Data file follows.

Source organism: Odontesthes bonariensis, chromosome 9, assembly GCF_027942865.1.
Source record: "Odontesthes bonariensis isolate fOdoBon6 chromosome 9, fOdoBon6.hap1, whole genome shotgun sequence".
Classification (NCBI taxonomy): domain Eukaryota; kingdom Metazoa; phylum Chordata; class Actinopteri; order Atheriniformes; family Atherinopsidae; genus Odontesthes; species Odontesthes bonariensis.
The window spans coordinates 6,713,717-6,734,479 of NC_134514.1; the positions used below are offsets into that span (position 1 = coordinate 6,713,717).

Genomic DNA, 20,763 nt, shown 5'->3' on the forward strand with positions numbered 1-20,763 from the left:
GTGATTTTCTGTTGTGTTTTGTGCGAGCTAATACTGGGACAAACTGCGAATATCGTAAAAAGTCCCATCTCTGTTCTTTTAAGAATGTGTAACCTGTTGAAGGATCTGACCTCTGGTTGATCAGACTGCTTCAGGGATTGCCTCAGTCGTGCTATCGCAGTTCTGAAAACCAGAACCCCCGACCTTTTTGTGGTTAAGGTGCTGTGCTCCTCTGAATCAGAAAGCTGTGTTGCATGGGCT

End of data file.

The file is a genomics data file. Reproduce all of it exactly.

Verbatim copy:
Source organism: Odontesthes bonariensis, chromosome 9, assembly GCF_027942865.1.
Source record: "Odontesthes bonariensis isolate fOdoBon6 chromosome 9, fOdoBon6.hap1, whole genome shotgun sequence".
Classification (NCBI taxonomy): domain Eukaryota; kingdom Metazoa; phylum Chordata; class Actinopteri; order Atheriniformes; family Atherinopsidae; genus Odontesthes; species Odontesthes bonariensis.
The window spans coordinates 6,713,717-6,734,479 of NC_134514.1; the positions used below are offsets into that span (position 1 = coordinate 6,713,717).

Genomic DNA, 20,763 nt, shown 5'->3' on the forward strand with positions numbered 1-20,763 from the left:
GTGATTTTCTGTTGTGTTTTGTGCGAGCTAATACTGGGACAAACTGCGAATATCGTAAAAAGTCCCATCTCTGTTCTTTTAAGAATGTGTAACCTGTTGAAGGATCTGACCTCTGGTTGATCAGACTGCTTCAGGGATTGCCTCAGTCGTGCTATCGCAGTTCTGAAAACCAGAACCCCCGACCTTTTTGTGGTTAAGGTGCTGTGCTCCTCTGAATCAGAAAGCTGTGTTGCATGGGCT